Twelve-year-old Hollis Williams endures Hurricane Katrina, then has to help piece his family back together in a drowned city.
Inspiration and Path to Publication
Living in the New Orleans area, I’ve experienced many hurricanes in my life. My first, in fact, was Hurricane Betsy in 1965. My parents, new to the hurricane South, did not evacuate prior to the storm. They’d been advised by neighbors not to. There hadn’t been a particularly bad storm in New Orleans for 38 years. In the middle of the storm, my parents and many of our neighbors, wound up evacuating due to tornadoes in the area. I was 9. I remember being in parking lot traffic the whole way to the shelter and the wind shaking the poles, bringing power lines down around us. When we returned home, we found that a tornado had hit the neighborhood, picking up a neighbor’s roof and depositing it into another neighbor’s back yard several blocks down. Our house had minimal damage but the experience made hurricanes bogeymen I would nervous about for the following years of my life.
So 40 years later Katrina hit. Those of you reading this who live here will understand the shock and grief at the devastation of the entire greater New Orleans area. I evacuated with my work. We left with the certainty we would be back in three to five days at the most. Like always. We took little with us. It was three weeks before we returned and we considered ourselves lucky to be able to come back so soon.
Stories of the storm were universally horrifying and sad. Almost 2000 people were verified as casualties, the property damage was unbelievable and a large chunk of the population was stranded far from home for several years. And I thought three weeks was devastating. Anyway, it’s difficult to find anything other than tragedy and trauma in all that. But I’m a psychotherapist and that’s always something I want to do.
Among the stories was one about 5000 children along the gulf coast, being separated from their families. This was due to the suddenness of Katrina’s arrival and the ferocity of its assault on the area. An organized rescue would take days. So rag-tag groups of people swept in to help, some of whom were victims of the storm themselves. In the resulting melee of rescue attempts by stressed and devastated people, children were separated from their parents and sent, well, everywhere.
This was the story I chose. My work with children also made it closer to my heart. I created a family who was separated by the storm.
Pelican, our local, very respected publisher, was my first choice. I sent to them. They kept the story for a year and then turned me down. I didn’t have any idea why so I poured over the story, rewrote and got my courage back up and sent out again. And again. And so forth. I found in my efforts four kinds of rejections. 1) The Nothing Response. You don’t hear nuttin’. Sometimes they warn you that this is their style on their website. Don’t call us child we’ll call you. I got several like this. 2) The Form Letter. Thank you for thinking of us. It doesn’t fit our list. I got a couple of these. 3) The Personal Comment on the Form Letter. Not for our list but I liked it. Friends of mine have gotten this. 4) A letter that is entirely personal with some insight as to what you’re doing wrong. I got this from Adams Literary and it made all the difference.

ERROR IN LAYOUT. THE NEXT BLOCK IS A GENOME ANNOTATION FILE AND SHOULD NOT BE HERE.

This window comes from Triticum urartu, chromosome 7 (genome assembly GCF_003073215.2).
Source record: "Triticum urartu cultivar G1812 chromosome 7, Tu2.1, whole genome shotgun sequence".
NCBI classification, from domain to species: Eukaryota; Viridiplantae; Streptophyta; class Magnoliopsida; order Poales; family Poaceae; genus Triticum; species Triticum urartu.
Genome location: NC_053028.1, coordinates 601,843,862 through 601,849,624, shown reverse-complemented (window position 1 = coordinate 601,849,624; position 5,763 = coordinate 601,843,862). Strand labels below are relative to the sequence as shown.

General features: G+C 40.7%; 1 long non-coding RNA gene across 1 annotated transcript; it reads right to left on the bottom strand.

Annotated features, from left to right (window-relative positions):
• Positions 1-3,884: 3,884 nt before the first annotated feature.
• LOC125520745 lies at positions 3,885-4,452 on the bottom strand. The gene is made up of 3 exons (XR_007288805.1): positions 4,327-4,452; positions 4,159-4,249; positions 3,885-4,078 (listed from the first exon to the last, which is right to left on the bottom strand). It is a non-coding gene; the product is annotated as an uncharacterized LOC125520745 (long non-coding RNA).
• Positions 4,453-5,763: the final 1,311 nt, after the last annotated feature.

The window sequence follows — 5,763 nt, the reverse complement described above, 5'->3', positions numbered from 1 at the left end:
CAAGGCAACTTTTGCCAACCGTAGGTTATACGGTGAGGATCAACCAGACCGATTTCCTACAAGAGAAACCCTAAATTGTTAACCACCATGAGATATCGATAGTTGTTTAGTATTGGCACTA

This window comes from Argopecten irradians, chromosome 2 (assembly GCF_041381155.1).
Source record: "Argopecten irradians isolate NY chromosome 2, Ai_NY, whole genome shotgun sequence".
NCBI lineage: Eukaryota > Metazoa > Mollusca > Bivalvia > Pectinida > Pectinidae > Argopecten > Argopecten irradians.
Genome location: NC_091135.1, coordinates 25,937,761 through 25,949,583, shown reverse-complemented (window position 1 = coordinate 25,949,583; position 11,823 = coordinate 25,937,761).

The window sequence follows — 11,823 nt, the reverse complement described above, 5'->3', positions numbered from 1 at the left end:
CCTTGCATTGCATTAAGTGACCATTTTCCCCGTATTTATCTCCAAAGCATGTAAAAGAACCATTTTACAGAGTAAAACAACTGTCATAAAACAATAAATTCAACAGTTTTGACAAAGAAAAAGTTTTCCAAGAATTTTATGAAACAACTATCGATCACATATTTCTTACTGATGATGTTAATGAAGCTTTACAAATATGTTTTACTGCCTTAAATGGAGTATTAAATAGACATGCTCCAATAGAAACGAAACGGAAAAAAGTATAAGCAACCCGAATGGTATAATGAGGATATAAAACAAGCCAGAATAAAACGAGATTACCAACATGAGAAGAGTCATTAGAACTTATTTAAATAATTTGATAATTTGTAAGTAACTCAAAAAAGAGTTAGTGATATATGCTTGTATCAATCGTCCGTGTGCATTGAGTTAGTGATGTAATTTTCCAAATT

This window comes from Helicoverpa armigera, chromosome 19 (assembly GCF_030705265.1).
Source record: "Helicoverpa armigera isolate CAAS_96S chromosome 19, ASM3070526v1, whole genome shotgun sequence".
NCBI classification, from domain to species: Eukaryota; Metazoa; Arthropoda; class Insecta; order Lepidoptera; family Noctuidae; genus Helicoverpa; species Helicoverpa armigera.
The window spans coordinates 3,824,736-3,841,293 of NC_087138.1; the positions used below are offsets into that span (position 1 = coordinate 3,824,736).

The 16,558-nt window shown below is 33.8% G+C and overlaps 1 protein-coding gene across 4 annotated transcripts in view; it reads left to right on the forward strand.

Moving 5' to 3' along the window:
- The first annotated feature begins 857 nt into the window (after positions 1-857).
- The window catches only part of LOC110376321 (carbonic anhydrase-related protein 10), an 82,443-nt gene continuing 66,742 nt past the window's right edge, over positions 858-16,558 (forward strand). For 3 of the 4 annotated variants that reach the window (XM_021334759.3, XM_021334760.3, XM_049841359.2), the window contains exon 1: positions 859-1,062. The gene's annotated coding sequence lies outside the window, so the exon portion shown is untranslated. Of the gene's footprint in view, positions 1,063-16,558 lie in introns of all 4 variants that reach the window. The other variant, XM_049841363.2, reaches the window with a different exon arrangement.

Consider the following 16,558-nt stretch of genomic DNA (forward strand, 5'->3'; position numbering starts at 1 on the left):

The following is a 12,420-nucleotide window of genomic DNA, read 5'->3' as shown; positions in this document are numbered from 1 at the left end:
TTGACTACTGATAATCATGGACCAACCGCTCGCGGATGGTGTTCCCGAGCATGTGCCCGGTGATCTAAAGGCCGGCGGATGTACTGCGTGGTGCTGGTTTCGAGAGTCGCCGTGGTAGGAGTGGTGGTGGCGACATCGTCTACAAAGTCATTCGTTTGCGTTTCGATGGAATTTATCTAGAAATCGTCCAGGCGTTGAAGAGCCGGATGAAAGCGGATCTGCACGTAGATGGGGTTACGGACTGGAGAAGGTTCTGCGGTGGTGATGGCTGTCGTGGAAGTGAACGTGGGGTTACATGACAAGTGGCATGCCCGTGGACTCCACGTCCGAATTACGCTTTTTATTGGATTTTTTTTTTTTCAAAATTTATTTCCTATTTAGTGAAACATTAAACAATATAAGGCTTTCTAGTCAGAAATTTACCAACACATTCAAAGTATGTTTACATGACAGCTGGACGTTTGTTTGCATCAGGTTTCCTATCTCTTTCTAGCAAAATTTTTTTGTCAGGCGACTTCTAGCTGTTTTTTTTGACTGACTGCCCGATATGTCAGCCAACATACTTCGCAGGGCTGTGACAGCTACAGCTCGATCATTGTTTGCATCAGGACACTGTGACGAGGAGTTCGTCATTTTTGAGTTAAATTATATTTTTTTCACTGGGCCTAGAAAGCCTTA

All along I’d been rewriting. I removed characters, tightened the writing, killed whole sections that I feared were irrelevant to the story. As I learned, I revised and saved. I have 60 rewrites on my computer over 6 years. After I got Adams comments, I made another set of changes, this time targeted and prepared to send it out again.
In the meantime, a friend Mary Fauchaux, a woman I met through one of my critique groups, attended a writers conference where a representative of Pelican was presenting. Upon being told her story didn’t fit their list, she pitched mine. The woman, Kathleen Nettleton said she remembered the story. When Mary told me that, I emailed a request to re-submit saying I had made several changes.
Ms. Nettleton agreed.
They kept it a year.
And took it.
The book came out March 15, 2014, about one year before the ten year anniversary of Katrina with the coolest cover ever, in my opinion.
I took Mary out to dinner.
Bio: Laura Roach Dragon lives in the New Orleans area of Louisiana. She works with children at a local hospital and has just released her first book, a middle grade novel called Hurricane Boy about a family's ordeal after Hurricane Katrina. Next year is the tenth anniversary and the city has come far with her recovery. It was a long difficult journey. Visit Hurricane Boy's facebook page.
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